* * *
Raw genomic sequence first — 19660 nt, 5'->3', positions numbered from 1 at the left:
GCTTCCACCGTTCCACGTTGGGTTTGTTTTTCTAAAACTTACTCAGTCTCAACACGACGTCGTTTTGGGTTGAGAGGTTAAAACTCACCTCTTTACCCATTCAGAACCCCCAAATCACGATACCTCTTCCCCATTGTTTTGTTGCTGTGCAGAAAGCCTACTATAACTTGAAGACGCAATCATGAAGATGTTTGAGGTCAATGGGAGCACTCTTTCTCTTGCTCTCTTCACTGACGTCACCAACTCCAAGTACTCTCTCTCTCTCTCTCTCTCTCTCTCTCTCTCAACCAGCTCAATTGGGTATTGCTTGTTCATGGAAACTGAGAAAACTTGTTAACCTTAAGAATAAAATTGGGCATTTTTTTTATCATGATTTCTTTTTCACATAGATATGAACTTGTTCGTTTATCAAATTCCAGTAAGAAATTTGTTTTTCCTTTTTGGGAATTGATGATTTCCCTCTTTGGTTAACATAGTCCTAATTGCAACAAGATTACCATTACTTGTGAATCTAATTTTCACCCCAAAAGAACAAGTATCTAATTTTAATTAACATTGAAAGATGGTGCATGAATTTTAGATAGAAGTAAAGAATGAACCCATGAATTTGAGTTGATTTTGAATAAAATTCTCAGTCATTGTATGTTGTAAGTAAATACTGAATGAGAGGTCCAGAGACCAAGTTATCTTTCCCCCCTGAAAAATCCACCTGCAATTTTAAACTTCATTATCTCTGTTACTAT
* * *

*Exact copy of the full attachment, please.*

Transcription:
Raw genomic sequence first — 19660 nt, 5'->3', positions numbered from 1 at the left:
GCTTCCACCGTTCCACGTTGGGTTTGTTTTTCTAAAACTTACTCAGTCTCAACACGACGTCGTTTTGGGTTGAGAGGTTAAAACTCACCTCTTTACCCATTCAGAACCCCCAAATCACGATACCTCTTCCCCATTGTTTTGTTGCTGTGCAGAAAGCCTACTATAACTTGAAGACGCAATCATGAAGATGTTTGAGGTCAATGGGAGCACTCTTTCTCTTGCTCTCTTCACTGACGTCACCAACTCCAAGTACTCTCTCTCTCTCTCTCTCTCTCTCTCTCTCTCAACCAGCTCAATTGGGTATTGCTTGTTCATGGAAACTGAGAAAACTTGTTAACCTTAAGAATAAAATTGGGCATTTTTTTTATCATGATTTCTTTTTCACATAGATATGAACTTGTTCGTTTATCAAATTCCAGTAAGAAATTTGTTTTTCCTTTTTGGGAATTGATGATTTCCCTCTTTGGTTAACATAGTCCTAATTGCAACAAGATTACCATTACTTGTGAATCTAATTTTCACCCCAAAAGAACAAGTATCTAATTTTAATTAACATTGAAAGATGGTGCATGAATTTTAGATAGAAGTAAAGAATGAACCCATGAATTTGAGTTGATTTTGAATAAAATTCTCAGTCATTGTATGTTGTAAGTAAATACTGAATGAGAGGTCCAGAGACCAAGTTATCTTTCCCCCCTGAAAAATCCACCTGCAATTTTAAACTTCATTATCTCTGTTACTAT